The negotiations have already been paused for a few weeks: Ukrainians sense positive shifts and have no intention to capitulate, and the Kremlin wants to see the results of the “Donbas battle”. However, Russians noticeably get more inclined to negotiations to keep their gains and minimize losses. As the war drags on, Kyiv risks getting more pressure from the European allies that want to freeze the problem and lower its intensity.

Humanitarian consequences

According to the UN data – 1,982 civilians died, more than 2,651 were wounded. These are estimates, as it is very difficult to count and identify the number of victims in frontline areas. At the same time, according to the Mariupol city authorities, more than 20,000 people died in this city alone, the exact figures are still difficult to establish. Many people died during the shelling and bombing of Kharkiv, Chernihiv and Mariupol by Russian forces.

The aggressor’s horrible crimes, killings, and torturing of civilians were uncovered in liberated cities and villages, including Bucha, Hostomel, Makariv, and Borodianka – more than 900 corpses have been found. Great Britain promised to assist investigating the acts of genocide.

According to the UN, more than 4.6 million Ukrainians have left the country, mostly fleeing to neighboring EU countries. However, over 783,000 refugees came back to Ukraine. Also, about 7.1 million people are internally displaced.

Control over territory

The enemy retreated in the Sumy and Chernihiv regions to redirect more forces to the East; it means that Ukraine has won in the Northern part of the front. The intense fighting is continuing in the Kharkiv region and Donbas, especially around Izyum, Lysychansk, and inside the blocked Mariupol. Also, the aggressor’s troops hold lands in the South of the Kherson and Zaporizhzhya regions.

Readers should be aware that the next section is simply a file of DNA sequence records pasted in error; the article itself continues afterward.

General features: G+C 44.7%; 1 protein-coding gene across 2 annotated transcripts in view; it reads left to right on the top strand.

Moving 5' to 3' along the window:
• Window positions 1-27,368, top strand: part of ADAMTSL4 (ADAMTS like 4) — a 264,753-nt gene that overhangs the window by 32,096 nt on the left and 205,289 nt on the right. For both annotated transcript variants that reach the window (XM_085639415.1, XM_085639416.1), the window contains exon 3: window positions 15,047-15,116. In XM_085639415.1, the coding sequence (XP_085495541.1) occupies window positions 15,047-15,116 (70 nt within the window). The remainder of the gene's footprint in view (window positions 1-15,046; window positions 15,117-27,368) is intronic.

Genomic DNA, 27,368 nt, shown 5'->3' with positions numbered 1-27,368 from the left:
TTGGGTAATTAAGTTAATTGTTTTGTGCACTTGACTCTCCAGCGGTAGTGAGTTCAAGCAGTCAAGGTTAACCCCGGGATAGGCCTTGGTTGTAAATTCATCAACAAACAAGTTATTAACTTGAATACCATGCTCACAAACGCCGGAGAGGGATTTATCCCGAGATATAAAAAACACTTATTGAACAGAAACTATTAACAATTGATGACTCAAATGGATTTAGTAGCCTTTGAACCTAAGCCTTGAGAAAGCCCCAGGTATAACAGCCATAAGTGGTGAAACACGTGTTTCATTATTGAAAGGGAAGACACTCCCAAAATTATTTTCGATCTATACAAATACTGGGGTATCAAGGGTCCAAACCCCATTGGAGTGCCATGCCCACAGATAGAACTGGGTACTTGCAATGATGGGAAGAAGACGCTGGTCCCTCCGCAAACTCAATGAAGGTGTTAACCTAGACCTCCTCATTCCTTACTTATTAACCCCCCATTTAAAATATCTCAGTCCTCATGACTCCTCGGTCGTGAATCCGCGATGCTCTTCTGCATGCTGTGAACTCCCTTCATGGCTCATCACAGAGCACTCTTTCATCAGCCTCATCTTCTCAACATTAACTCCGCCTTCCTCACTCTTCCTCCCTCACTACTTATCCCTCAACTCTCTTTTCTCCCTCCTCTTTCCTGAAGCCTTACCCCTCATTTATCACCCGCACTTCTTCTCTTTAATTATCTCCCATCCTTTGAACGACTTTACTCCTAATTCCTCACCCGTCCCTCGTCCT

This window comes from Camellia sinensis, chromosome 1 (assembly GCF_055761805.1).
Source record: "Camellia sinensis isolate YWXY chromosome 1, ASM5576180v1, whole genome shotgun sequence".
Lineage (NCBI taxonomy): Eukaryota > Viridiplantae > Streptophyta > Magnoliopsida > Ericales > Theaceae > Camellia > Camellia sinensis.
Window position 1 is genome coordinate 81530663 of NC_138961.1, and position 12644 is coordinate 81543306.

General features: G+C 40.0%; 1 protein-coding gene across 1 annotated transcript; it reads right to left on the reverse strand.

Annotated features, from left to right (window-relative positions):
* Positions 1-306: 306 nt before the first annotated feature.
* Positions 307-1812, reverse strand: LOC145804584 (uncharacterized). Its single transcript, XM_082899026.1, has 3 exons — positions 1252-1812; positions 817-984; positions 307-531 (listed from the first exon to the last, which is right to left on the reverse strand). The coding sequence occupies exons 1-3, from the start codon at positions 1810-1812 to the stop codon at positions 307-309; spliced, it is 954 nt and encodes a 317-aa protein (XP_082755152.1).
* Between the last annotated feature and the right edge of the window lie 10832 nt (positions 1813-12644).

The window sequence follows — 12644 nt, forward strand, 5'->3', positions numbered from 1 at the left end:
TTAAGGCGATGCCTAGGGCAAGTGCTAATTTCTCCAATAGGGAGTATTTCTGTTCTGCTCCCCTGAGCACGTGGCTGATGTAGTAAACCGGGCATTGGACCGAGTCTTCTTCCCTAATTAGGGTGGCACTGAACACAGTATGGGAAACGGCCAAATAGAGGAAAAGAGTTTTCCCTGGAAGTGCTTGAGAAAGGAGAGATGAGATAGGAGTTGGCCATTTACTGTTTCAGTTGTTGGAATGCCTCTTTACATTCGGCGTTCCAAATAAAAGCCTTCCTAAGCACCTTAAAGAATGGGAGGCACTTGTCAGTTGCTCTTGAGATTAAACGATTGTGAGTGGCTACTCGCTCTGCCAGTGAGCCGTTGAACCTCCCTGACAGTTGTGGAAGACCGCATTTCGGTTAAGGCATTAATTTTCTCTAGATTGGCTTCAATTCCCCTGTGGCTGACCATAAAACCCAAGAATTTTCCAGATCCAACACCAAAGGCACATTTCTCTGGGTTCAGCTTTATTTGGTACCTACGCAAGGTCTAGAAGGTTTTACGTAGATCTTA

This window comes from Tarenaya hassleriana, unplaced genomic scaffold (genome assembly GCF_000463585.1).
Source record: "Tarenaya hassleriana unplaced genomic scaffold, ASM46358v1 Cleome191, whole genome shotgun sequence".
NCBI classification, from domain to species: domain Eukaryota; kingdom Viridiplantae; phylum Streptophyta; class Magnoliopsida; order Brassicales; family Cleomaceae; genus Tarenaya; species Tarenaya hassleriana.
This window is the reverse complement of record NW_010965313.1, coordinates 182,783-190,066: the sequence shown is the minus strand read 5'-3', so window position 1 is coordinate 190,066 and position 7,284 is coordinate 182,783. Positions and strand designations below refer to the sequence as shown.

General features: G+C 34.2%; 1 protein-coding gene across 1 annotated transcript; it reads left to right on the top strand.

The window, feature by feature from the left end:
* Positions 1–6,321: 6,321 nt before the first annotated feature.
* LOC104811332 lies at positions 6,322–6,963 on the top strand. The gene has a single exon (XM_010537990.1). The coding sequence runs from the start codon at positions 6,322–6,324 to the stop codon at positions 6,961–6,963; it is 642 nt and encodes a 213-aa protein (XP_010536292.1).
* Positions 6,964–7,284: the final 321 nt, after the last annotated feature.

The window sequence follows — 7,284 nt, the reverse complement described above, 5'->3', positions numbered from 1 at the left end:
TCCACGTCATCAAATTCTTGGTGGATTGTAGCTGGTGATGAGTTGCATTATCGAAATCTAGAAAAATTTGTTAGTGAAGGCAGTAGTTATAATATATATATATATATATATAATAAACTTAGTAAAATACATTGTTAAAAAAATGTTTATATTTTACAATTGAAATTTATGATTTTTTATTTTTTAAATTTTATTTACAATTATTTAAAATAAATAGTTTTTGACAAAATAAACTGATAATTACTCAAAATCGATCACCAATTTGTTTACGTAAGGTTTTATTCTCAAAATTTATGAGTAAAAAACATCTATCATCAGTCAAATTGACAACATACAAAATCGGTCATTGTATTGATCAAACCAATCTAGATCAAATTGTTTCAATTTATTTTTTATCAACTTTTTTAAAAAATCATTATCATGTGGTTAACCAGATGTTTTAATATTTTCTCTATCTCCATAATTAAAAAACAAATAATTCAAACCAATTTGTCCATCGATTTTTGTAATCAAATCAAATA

Russia focuses its effort on the South-East, and tries to interrupt Ukraine’s supplies to Donbas (for example, by shelling a big railway station in Synelnykove). Ukraine’s anti-aircraft systems operate relatively successfully.

Global impact

Sanctions get tougher, and Washington makes European countries put more pressure on Moscow. The US Senate voted for a Land-Lease Act to support democracy in Ukraine to simplify the transfer of military and humanitarian assistance. The aggressor’s economy is being hit hard: the EU countries closed their borders for transit from Belarus and Russia. Italy is working with Algeria to increase gas supply which will allow it to stop buying it from Russia.

The Prime Minister of Great Britain as well as allied presidents of Poland and Baltic states visited Kyiv. However, Kyiv, showing its independence, cancelled a planned visit of pro-Moscow German president Frank-Walter Steinmeier. Continental European elites generally inclined to “compromise” with Russia (for instance, Macron did not support Biden in calling what happens in Ukraine as genocide, and said that Russia and Ukraine were “brother” nations). Despite ultimatums about payments in rubles, Moscow keeps supplying gas to Europe because otherwise Russia will be in trouble. Only Hungary is ready to pay in rubles.

Meanwhile, Russia may face issues in Central Asia where Tajikistan and Kyrgyzstan clashed at the border again (both countries are ODKB members). Even Kremlin’s vassals among ODKB keep their distance from Putin: Kazakhstan’s president Tokaev called for compliance with anti-Russian sanctions and supported Ukraine’s territorial integrity. Another Kremlin’s ally, Armenia, started negotiations with Azerbaijan in Brussels without Russia’s participation.

Finland and Sweden discuss simplified NATO admission, while Moscow threatens them by gathering forces near the border. However, there is no real threat due to a small number of troops.


Russia developed a political strategy based on the fragility of Ukraine’s government and society; it turned out to be inaccurate. Therefore, the military strategy was designed to be short-term (a few days to several weeks) and did not consider different scenarios or changes of military-political configurations.